To me – and I suspect to many teachers – Dream School was a huge missed opportunity. I would kill for the chance to share some of those resources with my classes, even to team-teach with some of those people. Imagine if instead of trying to reach just 20 students, a completely different programme had been created. Imagine if Tinchy Stryder and Alistair Campbell, Simon Callow and Ellen MacArthur had found out what teaching is really like – not by taking on a full timetable, complete with marking, but by visiting real schools.

Imagine 12 inner city schools being offered a schedule with a dozen visitors. Imagine Rolf Harris and Mary Beard seeing 5 classes in a day, supported by regular classroom staff. Imagine if Starkey, with his resources and knowledge, had been paired with an experienced and enthusiastic, professional. Imagine what we as teachers would have gained from the chance to talk to someone at the top of their field as a peer, to swap ideas and see what they were excited about sharing with the students. Imagine how much those young people could have learned if instead of playing pretend for the camera, it had been real. Imagine if Jamie had realised that teaching, just like history, law or science, is a career and a profession in its own right.

One thought on “Evidence on Behaviour?”

  1. For me (who sat and watched it all as well :-$) the most infuriating part of what happened during that committee hearing was when Mary Beard (who was consistently the most sensible speaker, and I think was given the least time to speak) explained what we were all thinking: “This was a TV programme, and it would be extremely dangerous to extrapolate to the general issues of classroom discipline across the country…. It is not data for the state of our schools.” The TV programme shouldn’t be used evidence to inform education policy (@52:40). Instead of exploring this further Damian Hinds MP decided he wanted to hear more about the “things to take away for education for children more generally”. He said they could have the discussion about the reality TV aspect – but they never did. This is the key point – this was a reality TV show, not a study where good, reliable evidence can be found.

    I guess the problem was that quite a few of the members of the committee had already decided to use this programme as evidence to potentially inform policy, and therefore being told this was a daft idea wasn’t really what they wanted to hear.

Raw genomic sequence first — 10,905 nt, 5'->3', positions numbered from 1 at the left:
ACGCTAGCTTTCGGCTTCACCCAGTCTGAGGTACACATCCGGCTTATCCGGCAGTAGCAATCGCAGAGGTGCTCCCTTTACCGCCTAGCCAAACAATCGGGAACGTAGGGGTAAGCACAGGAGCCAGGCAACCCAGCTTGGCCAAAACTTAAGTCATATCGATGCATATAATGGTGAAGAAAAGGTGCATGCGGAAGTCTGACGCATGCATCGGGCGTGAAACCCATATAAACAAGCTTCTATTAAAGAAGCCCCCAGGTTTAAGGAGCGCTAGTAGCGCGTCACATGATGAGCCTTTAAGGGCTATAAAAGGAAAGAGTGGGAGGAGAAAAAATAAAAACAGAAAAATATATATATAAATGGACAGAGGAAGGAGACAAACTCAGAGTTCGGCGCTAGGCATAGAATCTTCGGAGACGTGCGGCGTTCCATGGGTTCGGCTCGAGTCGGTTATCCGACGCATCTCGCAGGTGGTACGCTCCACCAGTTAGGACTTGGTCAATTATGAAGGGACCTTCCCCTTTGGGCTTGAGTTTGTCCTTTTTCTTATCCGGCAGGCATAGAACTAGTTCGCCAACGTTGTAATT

What I don’t understand is: who made the decision that asking someone like David Starkey, who dominated the discussion with his comments (some of which were downright offensive), to comment on behaviour management in schools was a sensible course of action. Perhaps Jamie’s wish to setup a free school in the future (http://www.guardian.co.uk/lifeandstyle/2011/feb/13/jamie-oliver-dream-school-interview) may have pricked up some ears in the DfE? I don’t know.

    There is so much research available and so many educational experts who would be able to inform with far more authority and clarity. I do hope the Ed Select Committee makes the time to hear from them, and more importantly pays them *much* more heed than the participants of Dream School.

    The producers of the show stated (when looking for young people to take part) that “The aim is to take a group of young people who – for whatever reason – did not fulfil their potential within education, and put them through a series of lessons led by inspirational speakers, to try and “relight that spark.” An admirable aim, but not directly transferable to school. What took place was actually a form of expensive further education. But did you notice the words “for whatever reason”. I watched the programme and it was regularly painted that the students had been let down by the system – that assumes that the reason they all didn’t fulfil their potential was a problem with the schools they went to. The problem is that the evidence from Dream School doesn’t actually tell us whether that was the case – we will never know.